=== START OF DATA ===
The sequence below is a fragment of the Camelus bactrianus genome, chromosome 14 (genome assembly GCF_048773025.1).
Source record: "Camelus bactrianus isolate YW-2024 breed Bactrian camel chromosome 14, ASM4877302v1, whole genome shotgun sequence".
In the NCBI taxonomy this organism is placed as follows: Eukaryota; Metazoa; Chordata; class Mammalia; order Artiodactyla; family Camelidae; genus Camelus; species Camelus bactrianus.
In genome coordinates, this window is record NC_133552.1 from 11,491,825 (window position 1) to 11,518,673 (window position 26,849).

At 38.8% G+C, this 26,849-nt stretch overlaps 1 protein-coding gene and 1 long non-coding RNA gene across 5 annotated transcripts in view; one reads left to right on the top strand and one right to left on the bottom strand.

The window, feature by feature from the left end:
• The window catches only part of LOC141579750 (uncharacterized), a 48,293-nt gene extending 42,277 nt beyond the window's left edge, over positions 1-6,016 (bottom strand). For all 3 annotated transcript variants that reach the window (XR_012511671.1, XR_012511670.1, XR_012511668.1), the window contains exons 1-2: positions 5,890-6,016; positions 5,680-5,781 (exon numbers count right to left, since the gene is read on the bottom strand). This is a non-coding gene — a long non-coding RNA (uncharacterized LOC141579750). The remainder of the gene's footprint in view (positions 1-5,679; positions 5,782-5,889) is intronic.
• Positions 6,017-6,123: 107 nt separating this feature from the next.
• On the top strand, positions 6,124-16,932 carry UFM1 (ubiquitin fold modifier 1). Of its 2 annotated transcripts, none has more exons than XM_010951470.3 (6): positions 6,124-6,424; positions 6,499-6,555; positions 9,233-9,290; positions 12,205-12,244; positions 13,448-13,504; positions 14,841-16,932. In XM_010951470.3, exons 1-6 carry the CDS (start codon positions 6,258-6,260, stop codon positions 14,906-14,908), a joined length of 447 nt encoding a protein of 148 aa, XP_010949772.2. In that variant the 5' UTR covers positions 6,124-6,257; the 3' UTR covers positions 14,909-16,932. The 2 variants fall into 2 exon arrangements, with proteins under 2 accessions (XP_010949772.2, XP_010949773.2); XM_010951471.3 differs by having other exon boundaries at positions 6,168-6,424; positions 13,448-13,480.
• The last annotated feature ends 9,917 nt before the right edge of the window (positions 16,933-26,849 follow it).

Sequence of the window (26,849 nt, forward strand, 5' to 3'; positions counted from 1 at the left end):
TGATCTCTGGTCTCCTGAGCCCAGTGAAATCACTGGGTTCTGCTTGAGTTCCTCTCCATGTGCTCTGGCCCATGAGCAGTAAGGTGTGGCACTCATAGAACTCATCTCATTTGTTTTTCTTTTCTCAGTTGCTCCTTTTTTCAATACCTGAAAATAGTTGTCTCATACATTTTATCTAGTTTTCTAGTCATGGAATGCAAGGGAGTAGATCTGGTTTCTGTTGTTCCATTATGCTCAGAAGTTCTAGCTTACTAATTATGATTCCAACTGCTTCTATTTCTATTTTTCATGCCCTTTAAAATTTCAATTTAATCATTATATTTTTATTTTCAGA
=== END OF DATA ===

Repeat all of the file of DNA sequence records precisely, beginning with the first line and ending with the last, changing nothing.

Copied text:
The sequence below is a fragment of the Camelus bactrianus genome, chromosome 14 (genome assembly GCF_048773025.1).
Source record: "Camelus bactrianus isolate YW-2024 breed Bactrian camel chromosome 14, ASM4877302v1, whole genome shotgun sequence".
In the NCBI taxonomy this organism is placed as follows: Eukaryota; Metazoa; Chordata; class Mammalia; order Artiodactyla; family Camelidae; genus Camelus; species Camelus bactrianus.
In genome coordinates, this window is record NC_133552.1 from 11,491,825 (window position 1) to 11,518,673 (window position 26,849).

At 38.8% G+C, this 26,849-nt stretch overlaps 1 protein-coding gene and 1 long non-coding RNA gene across 5 annotated transcripts in view; one reads left to right on the top strand and one right to left on the bottom strand.

The window, feature by feature from the left end:
• The window catches only part of LOC141579750 (uncharacterized), a 48,293-nt gene extending 42,277 nt beyond the window's left edge, over positions 1-6,016 (bottom strand). For all 3 annotated transcript variants that reach the window (XR_012511671.1, XR_012511670.1, XR_012511668.1), the window contains exons 1-2: positions 5,890-6,016; positions 5,680-5,781 (exon numbers count right to left, since the gene is read on the bottom strand). This is a non-coding gene — a long non-coding RNA (uncharacterized LOC141579750). The remainder of the gene's footprint in view (positions 1-5,679; positions 5,782-5,889) is intronic.
• Positions 6,017-6,123: 107 nt separating this feature from the next.
• On the top strand, positions 6,124-16,932 carry UFM1 (ubiquitin fold modifier 1). Of its 2 annotated transcripts, none has more exons than XM_010951470.3 (6): positions 6,124-6,424; positions 6,499-6,555; positions 9,233-9,290; positions 12,205-12,244; positions 13,448-13,504; positions 14,841-16,932. In XM_010951470.3, exons 1-6 carry the CDS (start codon positions 6,258-6,260, stop codon positions 14,906-14,908), a joined length of 447 nt encoding a protein of 148 aa, XP_010949772.2. In that variant the 5' UTR covers positions 6,124-6,257; the 3' UTR covers positions 14,909-16,932. The 2 variants fall into 2 exon arrangements, with proteins under 2 accessions (XP_010949772.2, XP_010949773.2); XM_010951471.3 differs by having other exon boundaries at positions 6,168-6,424; positions 13,448-13,480.
• The last annotated feature ends 9,917 nt before the right edge of the window (positions 16,933-26,849 follow it).

Sequence of the window (26,849 nt, forward strand, 5' to 3'; positions counted from 1 at the left end):
TGATCTCTGGTCTCCTGAGCCCAGTGAAATCACTGGGTTCTGCTTGAGTTCCTCTCCATGTGCTCTGGCCCATGAGCAGTAAGGTGTGGCACTCATAGAACTCATCTCATTTGTTTTTCTTTTCTCAGTTGCTCCTTTTTTCAATACCTGAAAATAGTTGTCTCATACATTTTATCTAGTTTTCTAGTCATGGAATGCAAGGGAGTAGATCTGGTTTCTGTTGTTCCATTATGCTCAGAAGTTCTAGCTTACTAATTATGATTCCAACTGCTTCTATTTCTATTTTTCATGCCCTTTAAAATTTCAATTTAATCATTATATTTTTATTTTCAGA